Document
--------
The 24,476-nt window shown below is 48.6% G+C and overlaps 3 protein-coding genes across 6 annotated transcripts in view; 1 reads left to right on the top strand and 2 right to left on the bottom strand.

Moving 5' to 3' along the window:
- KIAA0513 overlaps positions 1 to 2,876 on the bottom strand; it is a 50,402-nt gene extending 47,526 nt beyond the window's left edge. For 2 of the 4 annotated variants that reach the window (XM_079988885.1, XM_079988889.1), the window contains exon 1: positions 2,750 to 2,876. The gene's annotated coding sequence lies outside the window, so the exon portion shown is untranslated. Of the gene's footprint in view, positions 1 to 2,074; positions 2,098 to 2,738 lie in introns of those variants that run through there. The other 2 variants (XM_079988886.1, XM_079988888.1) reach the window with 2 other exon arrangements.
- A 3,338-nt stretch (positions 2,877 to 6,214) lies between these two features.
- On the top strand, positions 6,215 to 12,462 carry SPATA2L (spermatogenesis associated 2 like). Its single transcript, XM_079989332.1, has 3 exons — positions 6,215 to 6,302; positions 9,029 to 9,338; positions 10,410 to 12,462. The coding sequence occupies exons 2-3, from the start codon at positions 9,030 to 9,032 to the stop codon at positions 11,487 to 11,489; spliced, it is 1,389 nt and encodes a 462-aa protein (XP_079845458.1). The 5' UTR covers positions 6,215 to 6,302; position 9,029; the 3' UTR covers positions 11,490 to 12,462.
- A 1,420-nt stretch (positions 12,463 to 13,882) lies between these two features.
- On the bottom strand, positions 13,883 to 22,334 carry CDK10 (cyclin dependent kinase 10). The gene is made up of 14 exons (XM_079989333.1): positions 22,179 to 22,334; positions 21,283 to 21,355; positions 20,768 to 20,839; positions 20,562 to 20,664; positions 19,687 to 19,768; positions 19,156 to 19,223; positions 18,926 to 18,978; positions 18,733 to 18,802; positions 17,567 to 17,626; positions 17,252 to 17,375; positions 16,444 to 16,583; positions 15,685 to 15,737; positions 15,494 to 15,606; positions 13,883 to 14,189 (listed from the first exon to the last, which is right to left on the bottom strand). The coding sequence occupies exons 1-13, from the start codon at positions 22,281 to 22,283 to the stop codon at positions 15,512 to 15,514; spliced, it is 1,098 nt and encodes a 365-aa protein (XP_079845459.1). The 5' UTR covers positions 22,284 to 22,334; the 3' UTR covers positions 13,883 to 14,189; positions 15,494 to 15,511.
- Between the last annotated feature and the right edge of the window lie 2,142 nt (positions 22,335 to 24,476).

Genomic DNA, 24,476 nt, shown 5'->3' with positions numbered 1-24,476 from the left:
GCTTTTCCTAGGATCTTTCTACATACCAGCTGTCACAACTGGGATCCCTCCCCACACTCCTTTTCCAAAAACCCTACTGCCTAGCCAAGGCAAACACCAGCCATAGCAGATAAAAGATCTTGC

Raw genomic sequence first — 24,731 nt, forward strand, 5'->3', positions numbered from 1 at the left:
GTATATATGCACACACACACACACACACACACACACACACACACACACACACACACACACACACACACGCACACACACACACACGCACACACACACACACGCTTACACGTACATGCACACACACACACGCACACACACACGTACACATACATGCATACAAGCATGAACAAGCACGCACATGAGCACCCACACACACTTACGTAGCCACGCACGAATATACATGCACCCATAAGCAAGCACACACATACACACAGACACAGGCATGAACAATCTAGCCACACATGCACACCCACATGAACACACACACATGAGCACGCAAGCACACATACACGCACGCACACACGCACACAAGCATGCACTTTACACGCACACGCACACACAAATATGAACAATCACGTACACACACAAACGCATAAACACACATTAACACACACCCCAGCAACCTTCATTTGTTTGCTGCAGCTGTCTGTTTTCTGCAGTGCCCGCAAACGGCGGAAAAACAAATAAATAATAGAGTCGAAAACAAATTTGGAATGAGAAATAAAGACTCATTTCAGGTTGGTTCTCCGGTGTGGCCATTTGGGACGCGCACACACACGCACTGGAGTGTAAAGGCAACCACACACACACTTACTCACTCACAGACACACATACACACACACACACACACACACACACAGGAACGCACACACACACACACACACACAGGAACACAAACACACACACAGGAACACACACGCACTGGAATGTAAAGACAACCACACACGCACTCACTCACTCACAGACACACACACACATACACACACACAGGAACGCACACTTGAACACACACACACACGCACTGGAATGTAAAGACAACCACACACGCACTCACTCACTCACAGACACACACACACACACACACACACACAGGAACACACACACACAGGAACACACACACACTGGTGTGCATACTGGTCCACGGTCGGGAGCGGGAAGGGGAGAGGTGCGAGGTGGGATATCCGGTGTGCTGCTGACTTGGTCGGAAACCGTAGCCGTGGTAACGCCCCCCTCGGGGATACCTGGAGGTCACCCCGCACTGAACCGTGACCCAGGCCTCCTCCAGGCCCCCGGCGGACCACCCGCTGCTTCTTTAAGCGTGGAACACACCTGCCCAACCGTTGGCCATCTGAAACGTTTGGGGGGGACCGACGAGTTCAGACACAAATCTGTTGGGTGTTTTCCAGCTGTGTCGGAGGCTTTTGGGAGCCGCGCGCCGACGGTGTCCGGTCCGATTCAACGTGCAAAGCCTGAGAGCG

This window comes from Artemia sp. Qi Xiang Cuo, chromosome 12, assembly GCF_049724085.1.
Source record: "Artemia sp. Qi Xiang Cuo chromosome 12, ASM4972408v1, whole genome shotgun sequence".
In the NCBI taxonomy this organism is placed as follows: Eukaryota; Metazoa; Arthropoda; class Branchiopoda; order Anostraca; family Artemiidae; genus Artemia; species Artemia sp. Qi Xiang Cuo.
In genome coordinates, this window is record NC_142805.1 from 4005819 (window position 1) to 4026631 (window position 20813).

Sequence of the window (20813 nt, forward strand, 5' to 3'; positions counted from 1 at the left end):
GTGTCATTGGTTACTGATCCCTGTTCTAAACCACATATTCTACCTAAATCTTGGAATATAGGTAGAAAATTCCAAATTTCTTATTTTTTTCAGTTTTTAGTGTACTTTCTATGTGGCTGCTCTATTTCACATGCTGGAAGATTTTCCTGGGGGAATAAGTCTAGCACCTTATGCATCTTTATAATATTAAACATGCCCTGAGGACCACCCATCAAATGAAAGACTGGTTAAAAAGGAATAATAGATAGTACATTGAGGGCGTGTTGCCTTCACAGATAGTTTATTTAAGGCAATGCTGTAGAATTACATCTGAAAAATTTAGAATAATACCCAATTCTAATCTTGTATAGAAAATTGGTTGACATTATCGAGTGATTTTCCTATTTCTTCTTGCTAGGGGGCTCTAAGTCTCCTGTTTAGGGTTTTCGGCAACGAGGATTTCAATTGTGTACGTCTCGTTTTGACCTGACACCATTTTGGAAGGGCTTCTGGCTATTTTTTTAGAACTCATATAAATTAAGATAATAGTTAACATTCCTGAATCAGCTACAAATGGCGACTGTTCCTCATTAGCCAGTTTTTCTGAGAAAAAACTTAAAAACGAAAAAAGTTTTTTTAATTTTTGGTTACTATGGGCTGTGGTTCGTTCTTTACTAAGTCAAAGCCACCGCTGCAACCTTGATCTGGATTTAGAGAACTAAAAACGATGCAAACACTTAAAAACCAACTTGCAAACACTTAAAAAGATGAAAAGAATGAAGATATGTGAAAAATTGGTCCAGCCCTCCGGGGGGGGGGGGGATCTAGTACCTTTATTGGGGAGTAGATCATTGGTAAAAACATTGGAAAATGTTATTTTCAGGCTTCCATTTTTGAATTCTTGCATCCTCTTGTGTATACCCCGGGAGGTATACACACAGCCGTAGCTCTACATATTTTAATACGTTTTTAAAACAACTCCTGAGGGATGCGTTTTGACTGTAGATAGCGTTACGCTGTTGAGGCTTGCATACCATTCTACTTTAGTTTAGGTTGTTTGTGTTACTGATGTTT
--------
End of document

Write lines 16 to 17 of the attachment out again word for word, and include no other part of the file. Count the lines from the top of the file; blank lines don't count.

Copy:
In genome coordinates, this window is record NC_142805.1 from 4005819 (window position 1) to 4026631 (window position 20813).

Sequence of the window (20813 nt, forward strand, 5' to 3'; positions counted from 1 at the left end):